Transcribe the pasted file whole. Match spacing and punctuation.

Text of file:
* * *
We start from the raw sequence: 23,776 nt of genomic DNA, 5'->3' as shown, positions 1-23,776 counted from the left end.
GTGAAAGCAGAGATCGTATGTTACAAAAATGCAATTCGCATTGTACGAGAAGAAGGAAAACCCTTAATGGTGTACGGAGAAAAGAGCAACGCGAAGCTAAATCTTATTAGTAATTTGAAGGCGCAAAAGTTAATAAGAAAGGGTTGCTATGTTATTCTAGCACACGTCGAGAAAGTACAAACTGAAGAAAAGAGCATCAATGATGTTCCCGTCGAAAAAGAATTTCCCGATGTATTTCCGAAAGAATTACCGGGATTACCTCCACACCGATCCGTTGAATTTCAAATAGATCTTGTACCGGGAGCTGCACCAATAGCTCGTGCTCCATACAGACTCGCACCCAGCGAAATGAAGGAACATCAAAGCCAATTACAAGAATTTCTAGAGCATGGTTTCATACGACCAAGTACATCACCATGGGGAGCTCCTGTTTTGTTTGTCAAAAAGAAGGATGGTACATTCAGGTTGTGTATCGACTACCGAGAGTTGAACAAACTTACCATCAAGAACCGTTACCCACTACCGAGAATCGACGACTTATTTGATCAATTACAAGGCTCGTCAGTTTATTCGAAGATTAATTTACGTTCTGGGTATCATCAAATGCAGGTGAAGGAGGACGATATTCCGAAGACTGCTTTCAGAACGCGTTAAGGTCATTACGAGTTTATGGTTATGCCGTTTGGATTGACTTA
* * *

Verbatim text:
We start from the raw sequence: 23,776 nt of genomic DNA, 5'->3' as shown, positions 1-23,776 counted from the left end.
GTGAAAGCAGAGATCGTATGTTACAAAAATGCAATTCGCATTGTACGAGAAGAAGGAAAACCCTTAATGGTGTACGGAGAAAAGAGCAACGCGAAGCTAAATCTTATTAGTAATTTGAAGGCGCAAAAGTTAATAAGAAAGGGTTGCTATGTTATTCTAGCACACGTCGAGAAAGTACAAACTGAAGAAAAGAGCATCAATGATGTTCCCGTCGAAAAAGAATTTCCCGATGTATTTCCGAAAGAATTACCGGGATTACCTCCACACCGATCCGTTGAATTTCAAATAGATCTTGTACCGGGAGCTGCACCAATAGCTCGTGCTCCATACAGACTCGCACCCAGCGAAATGAAGGAACATCAAAGCCAATTACAAGAATTTCTAGAGCATGGTTTCATACGACCAAGTACATCACCATGGGGAGCTCCTGTTTTGTTTGTCAAAAAGAAGGATGGTACATTCAGGTTGTGTATCGACTACCGAGAGTTGAACAAACTTACCATCAAGAACCGTTACCCACTACCGAGAATCGACGACTTATTTGATCAATTACAAGGCTCGTCAGTTTATTCGAAGATTAATTTACGTTCTGGGTATCATCAAATGCAGGTGAAGGAGGACGATATTCCGAAGACTGCTTTCAGAACGCGTTAAGGTCATTACGAGTTTATGGTTATGCCGTTTGGATTGACTTA